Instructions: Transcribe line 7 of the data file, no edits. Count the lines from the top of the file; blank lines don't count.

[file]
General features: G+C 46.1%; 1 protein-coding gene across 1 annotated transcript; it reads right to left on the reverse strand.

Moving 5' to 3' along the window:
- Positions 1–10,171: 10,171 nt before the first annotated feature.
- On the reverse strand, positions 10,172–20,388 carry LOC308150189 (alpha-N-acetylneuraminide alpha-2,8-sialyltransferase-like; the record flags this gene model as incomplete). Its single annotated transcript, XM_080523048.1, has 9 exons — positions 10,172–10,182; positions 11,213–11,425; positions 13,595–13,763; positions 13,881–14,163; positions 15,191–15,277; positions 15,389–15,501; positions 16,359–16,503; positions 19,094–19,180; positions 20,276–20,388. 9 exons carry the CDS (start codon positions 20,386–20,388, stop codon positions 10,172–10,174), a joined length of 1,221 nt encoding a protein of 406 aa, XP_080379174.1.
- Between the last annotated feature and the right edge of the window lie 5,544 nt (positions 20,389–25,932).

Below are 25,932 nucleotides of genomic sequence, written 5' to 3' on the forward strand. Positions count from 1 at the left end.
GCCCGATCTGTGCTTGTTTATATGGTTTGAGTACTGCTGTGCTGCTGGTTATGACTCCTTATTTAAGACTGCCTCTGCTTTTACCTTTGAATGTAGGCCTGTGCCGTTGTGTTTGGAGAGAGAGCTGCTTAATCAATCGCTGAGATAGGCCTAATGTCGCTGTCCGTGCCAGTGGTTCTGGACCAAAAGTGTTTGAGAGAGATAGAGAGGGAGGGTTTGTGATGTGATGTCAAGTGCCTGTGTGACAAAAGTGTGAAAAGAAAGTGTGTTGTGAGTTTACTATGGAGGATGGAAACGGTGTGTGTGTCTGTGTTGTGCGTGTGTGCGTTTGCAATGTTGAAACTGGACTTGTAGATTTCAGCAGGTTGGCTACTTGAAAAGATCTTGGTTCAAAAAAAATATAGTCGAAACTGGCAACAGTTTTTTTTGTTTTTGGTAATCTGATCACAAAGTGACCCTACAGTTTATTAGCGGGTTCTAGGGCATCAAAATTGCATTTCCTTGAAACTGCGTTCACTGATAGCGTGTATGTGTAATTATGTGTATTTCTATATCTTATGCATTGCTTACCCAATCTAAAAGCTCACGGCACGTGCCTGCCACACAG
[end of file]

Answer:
GCCCGATCTGTGCTTGTTTATATGGTTTGAGTACTGCTGTGCTGCTGGTTATGACTCCTTATTTAAGACTGCCTCTGCTTTTACCTTTGAATGTAGGCCTGTGCCGTTGTGTTTGGAGAGAGAGCTGCTTAATCAATCGCTGAGATAGGCCTAATGTCGCTGTCCGTGCCAGTGGTTCTGGACCAAAAGTGTTTGAGAGAGATAGAGAGGGAGGGTTTGTGATGTGATGTCAAGTGCCTGTGTGACAAAAGTGTGAAAAGAAAGTGTGTTGTGAGTTTACTATGGAGGATGGAAACGGTGTGTGTGTCTGTGTTGTGCGTGTGTGCGTTTGCAATGTTGAAACTGGACTTGTAGATTTCAGCAGGTTGGCTACTTGAAAAGATCTTGGTTCAAAAAAAATATAGTCGAAACTGGCAACAGTTTTTTTTGTTTTTGGTAATCTGATCACAAAGTGACCCTACAGTTTATTAGCGGGTTCTAGGGCATCAAAATTGCATTTCCTTGAAACTGCGTTCACTGATAGCGTGTATGTGTAATTATGTGTATTTCTATATCTTATGCATTGCTTACCCAATCTAAAAGCTCACGGCACGTGCCTGCCACACAG